In April of 2003, the US attorney in Massachusetts announced the sentencing of Teresa Smith, 25, the perpetrator of the largest Internet auction scheme ever prosecuted to date: Approximately 350 bidders were defrauded of $857,776 in computer equipment purchases. Officials say the dollar amounts of these scams are growing at a blistering rate. Even worse, most victims never recover a dime of their money. Many victims believe the online auction sites should reimburse them but the truth is, online auction sites are fairly powerless once a crime has occurred. Also, many victims never report the crime. Like many things in today’s world, you are responsible for yourself so if you are a victim of this type of crime you need to report it to the proper authorities right away.
10 Ways You Can Protect Your Wallet Before You Make That Next Great Buy at Any Auction Site:
- The Old Cliché, “If It Looks too Good to be True – It Is.” It’s as true today as it was years ago. A too-cheap price probably means just that. Check retail prices at stores or look at price comparison sites for a realistic number. If it’s too cheap or the price is just unbelievable, say goodbye to your cash.
- Location of the Item. Many con-artists list an item for sale here in the US, but after you have agreed on a price they reveal that you must wire your money to an overseas location. Dealing with overseas sellers is risky and it can be tough for U.S. Law enforcement to prosecute international cases. Don’t send your money to addresses not listed in the original ad. Chances are you just donated your cash to an individual you will never hear from again.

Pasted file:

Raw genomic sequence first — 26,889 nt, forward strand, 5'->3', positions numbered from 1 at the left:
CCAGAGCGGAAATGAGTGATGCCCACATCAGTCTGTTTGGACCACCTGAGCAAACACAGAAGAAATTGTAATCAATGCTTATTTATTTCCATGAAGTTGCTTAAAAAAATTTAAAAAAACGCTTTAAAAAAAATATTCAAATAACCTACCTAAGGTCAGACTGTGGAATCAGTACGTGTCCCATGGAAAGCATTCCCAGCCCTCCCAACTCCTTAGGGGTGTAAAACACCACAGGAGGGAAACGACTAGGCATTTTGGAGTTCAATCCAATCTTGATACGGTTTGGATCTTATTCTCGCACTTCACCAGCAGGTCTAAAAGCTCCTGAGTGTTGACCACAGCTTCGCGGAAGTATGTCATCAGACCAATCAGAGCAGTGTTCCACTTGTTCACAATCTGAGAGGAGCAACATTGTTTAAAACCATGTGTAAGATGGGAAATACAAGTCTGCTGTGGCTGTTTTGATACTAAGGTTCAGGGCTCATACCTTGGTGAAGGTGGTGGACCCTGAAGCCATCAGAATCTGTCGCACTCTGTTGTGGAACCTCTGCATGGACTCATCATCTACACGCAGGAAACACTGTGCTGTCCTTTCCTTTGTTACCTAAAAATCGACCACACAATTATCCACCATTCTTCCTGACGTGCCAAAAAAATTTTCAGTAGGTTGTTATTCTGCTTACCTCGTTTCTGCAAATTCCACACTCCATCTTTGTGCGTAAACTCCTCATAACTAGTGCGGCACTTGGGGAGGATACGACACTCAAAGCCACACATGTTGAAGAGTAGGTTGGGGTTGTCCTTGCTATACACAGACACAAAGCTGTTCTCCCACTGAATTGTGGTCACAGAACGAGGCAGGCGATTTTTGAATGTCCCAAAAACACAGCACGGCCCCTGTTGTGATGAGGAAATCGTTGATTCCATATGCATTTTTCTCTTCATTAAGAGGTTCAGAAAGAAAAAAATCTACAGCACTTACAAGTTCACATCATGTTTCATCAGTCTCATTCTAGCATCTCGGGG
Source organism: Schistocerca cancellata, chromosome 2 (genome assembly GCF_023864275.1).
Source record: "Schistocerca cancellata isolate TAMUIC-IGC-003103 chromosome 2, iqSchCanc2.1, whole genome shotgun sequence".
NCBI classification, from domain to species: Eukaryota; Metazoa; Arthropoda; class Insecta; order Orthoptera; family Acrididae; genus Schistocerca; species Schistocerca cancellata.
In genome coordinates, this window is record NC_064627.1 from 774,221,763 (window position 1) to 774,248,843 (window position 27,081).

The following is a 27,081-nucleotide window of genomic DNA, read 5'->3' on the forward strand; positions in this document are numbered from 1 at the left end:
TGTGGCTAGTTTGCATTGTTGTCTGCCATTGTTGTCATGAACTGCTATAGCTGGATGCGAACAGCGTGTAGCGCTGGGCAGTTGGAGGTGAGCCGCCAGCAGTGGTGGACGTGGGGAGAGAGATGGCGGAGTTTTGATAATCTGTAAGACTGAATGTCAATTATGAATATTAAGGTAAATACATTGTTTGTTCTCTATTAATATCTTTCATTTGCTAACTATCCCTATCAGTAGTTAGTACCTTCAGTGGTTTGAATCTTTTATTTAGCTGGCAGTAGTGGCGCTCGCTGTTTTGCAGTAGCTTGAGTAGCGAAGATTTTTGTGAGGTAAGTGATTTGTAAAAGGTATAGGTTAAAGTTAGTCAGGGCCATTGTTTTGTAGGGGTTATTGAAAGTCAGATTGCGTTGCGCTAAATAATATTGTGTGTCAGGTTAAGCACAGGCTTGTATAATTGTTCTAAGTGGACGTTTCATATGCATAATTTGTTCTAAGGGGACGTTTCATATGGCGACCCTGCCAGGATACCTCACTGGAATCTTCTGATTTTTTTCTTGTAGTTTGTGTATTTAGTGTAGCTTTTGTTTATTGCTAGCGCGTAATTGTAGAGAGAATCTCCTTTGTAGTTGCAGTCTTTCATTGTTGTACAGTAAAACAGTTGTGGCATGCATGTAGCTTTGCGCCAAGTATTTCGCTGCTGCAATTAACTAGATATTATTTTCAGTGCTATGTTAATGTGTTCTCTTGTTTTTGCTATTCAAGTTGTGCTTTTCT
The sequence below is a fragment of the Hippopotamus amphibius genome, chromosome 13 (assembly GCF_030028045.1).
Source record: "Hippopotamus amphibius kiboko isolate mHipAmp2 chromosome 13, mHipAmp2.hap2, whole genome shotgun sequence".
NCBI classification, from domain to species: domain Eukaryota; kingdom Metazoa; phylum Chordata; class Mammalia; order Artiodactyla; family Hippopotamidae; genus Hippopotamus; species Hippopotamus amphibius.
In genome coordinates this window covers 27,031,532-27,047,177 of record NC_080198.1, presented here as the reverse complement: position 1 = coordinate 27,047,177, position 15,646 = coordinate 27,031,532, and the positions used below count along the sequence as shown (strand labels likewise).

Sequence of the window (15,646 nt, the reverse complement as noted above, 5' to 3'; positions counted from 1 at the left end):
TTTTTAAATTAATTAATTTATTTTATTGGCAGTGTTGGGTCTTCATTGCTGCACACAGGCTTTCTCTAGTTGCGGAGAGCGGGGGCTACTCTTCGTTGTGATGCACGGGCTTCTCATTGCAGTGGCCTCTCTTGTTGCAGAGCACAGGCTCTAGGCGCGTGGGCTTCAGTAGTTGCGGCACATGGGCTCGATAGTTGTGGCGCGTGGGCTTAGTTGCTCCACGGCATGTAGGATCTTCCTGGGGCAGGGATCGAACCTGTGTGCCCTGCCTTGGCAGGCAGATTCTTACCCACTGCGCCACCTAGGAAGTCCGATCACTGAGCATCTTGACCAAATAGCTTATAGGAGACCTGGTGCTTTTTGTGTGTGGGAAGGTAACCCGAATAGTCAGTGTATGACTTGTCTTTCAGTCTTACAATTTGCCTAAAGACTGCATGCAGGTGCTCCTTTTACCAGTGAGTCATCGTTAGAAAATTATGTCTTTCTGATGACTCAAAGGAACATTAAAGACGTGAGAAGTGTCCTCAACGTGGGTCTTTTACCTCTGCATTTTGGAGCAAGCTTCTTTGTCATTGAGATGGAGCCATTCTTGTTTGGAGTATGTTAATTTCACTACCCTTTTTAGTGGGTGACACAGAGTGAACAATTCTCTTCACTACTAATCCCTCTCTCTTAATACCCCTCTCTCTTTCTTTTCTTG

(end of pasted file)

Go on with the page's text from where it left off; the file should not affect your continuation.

- Go to This Site for a Better Deal. If a seller tells you that you can save money if you go to this new website……all the red flags should go up in your head. If they lure you away from the original auction site, you are being set up. Websites are put up and taken down quickly. These scams get your money quickly and leave no forwarding address.
- Escrow Watch. Avoid online escrow services that require you to set up accounts with online payment services. Escrow services are in the business of taking money and are equipped to do so. If an online escrow service states that they comply with US Financial and Business Code, you know it’s a phony set up. There is no such code!